1. The Captured Economy, by Brink Lindsey and Steve Teles. I don’t think I have much more to say about it than what I wrote here.
2. How to Think, by Alan Jacobs. The topic of political emotionalism is something of a well-squeezed orange these days, at least among people who are not too overcome with political emotionalism to be disturbed by it. Jacobs gets some juice out of the orange, and I have drafted an essay that uses his book as a jumping-off point. I particularly like his emphasis on thinking as a social phenomenon, and the way that he works through what that implies.
He emphasizes that that he straddles two separate worlds–religion and the academy, and he thinks that this helps with being able to empathize with different points of view. I can remember at a very early age feeling that I straddled two separate worlds. In 4th and 5th grade, my street in suburban St. Louis was white trash* (except for my college professor father), but some of the other streets that fed my elementary school were middle-class professional. The children were very different, and I was one of the few kids with friends of both types.
*You might think I’m exaggerating. But there was a lot of fighting and roughness among the kids, and even among the adults. The most dramatic incident was when Steve Stella’s mom grabbed a woman by her hair and banged her head against the curb. That’s not the sort of thing that middle-class kids encounter these days. (No, Steve Stella is not anyone famous, or anyone I’ve kept track of. I feel free to use his name on the theory that he did not grow up to be anyone you know.)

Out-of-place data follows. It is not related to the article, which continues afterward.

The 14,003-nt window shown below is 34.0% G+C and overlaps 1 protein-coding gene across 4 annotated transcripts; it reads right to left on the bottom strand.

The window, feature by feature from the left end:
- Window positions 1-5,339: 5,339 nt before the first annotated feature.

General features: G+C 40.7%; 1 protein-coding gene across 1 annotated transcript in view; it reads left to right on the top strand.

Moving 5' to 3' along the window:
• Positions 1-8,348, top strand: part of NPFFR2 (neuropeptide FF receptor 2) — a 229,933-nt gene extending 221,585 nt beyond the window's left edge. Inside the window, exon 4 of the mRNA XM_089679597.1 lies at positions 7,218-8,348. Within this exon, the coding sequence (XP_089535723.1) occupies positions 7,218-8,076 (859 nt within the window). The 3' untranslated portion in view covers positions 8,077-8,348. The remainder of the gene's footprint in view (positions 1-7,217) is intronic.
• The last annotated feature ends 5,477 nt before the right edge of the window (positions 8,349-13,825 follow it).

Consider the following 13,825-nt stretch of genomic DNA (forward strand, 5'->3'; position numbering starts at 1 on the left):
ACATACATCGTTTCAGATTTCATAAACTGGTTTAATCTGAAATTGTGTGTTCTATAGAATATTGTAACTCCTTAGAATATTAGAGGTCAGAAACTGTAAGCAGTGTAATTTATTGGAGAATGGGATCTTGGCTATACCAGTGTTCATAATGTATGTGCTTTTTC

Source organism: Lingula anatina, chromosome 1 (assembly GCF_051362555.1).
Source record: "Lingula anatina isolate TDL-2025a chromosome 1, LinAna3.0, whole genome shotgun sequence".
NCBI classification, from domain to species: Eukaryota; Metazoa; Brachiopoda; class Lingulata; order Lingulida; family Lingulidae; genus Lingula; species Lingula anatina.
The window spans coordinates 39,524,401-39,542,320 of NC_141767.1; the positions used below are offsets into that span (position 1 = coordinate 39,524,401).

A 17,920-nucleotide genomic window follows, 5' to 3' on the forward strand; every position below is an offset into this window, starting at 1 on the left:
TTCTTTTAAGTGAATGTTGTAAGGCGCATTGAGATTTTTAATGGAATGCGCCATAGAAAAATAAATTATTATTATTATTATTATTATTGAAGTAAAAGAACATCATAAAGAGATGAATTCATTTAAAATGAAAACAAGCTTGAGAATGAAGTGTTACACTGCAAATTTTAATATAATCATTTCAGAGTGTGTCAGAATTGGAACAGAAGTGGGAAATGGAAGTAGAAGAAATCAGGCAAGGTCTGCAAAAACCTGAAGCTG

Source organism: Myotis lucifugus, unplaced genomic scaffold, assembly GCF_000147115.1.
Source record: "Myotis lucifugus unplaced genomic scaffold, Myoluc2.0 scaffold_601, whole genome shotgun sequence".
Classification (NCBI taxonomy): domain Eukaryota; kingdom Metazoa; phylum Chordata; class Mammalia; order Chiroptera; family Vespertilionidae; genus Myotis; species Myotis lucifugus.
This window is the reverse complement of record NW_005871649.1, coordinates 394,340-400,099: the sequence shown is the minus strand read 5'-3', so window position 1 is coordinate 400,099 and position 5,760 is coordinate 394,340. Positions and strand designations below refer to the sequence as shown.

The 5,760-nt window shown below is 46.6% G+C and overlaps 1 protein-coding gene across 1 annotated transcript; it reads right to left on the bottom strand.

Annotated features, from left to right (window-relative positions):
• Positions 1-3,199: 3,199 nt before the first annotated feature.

3. Economics for the Common Good, by Jean Tirole, a review copy of which was sent to me. At close to 500 pages of translated-from-French prose, this will not be an easy one to get through. So far, the main thing I have against it is the title. Something like “What economics can do for public policy” would go down more easily. I’ll let you know more when I am done–not necessarily finished–with the book.
4. The Second World Wars, by Victor Davis Hanson. This not for a WWII neophyte, since it offers no chronology. Nor does it offer the currently popular “how it looked to the ordinary grunt” perspective (at least so far–I am not finished reading). The book is primarily a vehicle for the author to offer his opinions about why things played out as they did.
He is unfashionably Anglophilic. Also, he emphasizes the industrial might of the United States and the Soviet Union. This in turn leads him to attribute the Axis defeat to the folly of Hitler’s choice to invade Russia, Japan’s attack on Pearl Harbor, and Hitler’s decision to declare war on the U.S. Interestingly, I skimmed through the chapter on Pearl Harbor in Churchill’s third volume, and it makes no mention of Hitler’s decision to declare war. It reads as if Pearl Harbor automatically put the U.S. in the war against Germany.
VDH provides provocative and credible evaluations of the cost-effectiveness of various military tools. American submarines and Soviet tanks receive high marks. Paratroops and battleships receive low marks. He argues that Britain and the U.S. learned from mistakes and improved tactics and machinery (such as faulty torpedoes on American submarines when the U.S. first entered the war) more quickly than did their enemies.
Recommended for World War II buffs. Also, after I wrote this post but before I scheduled it to appear, Tyler Cowen reviewed the book very enthusiastically.